We’re the Majority

Your daily briefing for Monday, July 17, 2017. Translated by Javier Liendo.

With 95% of ballots counted, the university rectors that served as guarantors of the popular consultation, announced that 7,186,170 Venezuelans participated in the activity, and that 683,789 of them did it abroad. That’s a lot of people.

If you want to get the measure of it, use these figures: there were 14,515 polling stations and over 40,000 electoral tables for the Parliamentary elections on December 6th, 2015, compared to 2,023 stations and 14,000 tables available for this process.

Back in 1999, el finado managed to get 3,516,558 Venezuelans to support his own Constituyente, whereas yesterday, over twice that many people rejected Nicolás’ version.

We made it in a little more than two weeks, without propaganda or media, under constant threat, supported mainly on volunteers and 5% of ballots were still being counted by 1:00 a.m. today, which means that if we reconquer our right to universal, direct and secret elections, we’ll win by a landslide!

From today on

National Assembly Speaker Julio Borges said that “Nicolás Maduro’s mandate has been revoked,” adding that the government prevented the recall referendum in 2016 from happening precisely because they feared a result like this one.

“Roberto Picón is MUD’s electoral coordinator and he’s not with us today because he’s a SEBIN detainee,” said Borges, thanking him for his role, as well as regretting the murder of nurse Xiomara Scott in Catia.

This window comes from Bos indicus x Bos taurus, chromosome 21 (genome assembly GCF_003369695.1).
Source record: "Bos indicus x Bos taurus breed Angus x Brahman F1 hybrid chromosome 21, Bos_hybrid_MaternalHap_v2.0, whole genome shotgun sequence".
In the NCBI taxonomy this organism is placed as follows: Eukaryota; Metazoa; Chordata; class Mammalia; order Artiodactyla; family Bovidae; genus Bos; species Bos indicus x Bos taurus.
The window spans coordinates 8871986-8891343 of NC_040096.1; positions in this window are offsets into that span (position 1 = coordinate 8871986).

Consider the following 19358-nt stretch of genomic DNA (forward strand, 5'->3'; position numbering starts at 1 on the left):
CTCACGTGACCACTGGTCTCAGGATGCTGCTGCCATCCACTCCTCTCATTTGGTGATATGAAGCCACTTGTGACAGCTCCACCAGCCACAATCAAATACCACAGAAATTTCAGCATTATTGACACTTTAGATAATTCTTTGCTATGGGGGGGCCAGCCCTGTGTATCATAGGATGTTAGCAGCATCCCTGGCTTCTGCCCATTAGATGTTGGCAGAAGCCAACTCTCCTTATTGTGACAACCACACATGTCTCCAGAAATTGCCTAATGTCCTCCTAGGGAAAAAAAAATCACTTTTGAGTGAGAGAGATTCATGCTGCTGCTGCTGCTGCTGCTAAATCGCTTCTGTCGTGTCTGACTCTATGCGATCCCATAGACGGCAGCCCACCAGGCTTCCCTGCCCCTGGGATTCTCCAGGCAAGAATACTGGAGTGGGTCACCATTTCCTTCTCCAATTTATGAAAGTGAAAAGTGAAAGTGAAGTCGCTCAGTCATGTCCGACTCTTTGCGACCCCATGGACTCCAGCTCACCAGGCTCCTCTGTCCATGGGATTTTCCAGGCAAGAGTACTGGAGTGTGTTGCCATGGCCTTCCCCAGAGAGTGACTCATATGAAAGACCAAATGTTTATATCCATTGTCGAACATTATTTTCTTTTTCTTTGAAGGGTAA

He announced a solemn event in which the actions for the coming days will be announced:

“We’ve been given a clear mandate by 7,186,170 people.”

International observers

Former Colombian president Andrés Pastrana said yesterday:

“I’ve never seen anything like what happened today (…) there’s a mandate for the National Assembly and that same National Assembly must decide how to best exercise that mandate that Venezuelans are giving them today.”

He remarked that democracy emerged victorious yesterday and that he and the rest of the former presidents that attended the process as observers, will do everything in their power to inform the international community of these results.

Former Costa Rican president Laura Chinchilla demanded all governments in the region to support yesterday’s democratic exercise.

“The Venezuelan people has spoken, despite repression, media boycott and threats. Honorable presidents: there’s no place for indifference, we must acknowledge the legitimacy of this popular consultation.”

Former Costa Rican president Miguel Ángel Rodríguez described the process as an extraordinary demonstration of democracy:

“Venezuelans have shown that democracy will win and the world has also won with Venezuela’s demonstration.”

For former Bolivian president Jorge Quiroga, a Constituyente that’s being abusively imposed without consulting the people, can’t be considered democratic, so he called for the government to halt the Constituyente; approve humanitarian aid and respect the Parliament, demanding the national community not to be the accomplices of thugs.

Early statements

Canada’s Foreign minister Chrystia Freeland said: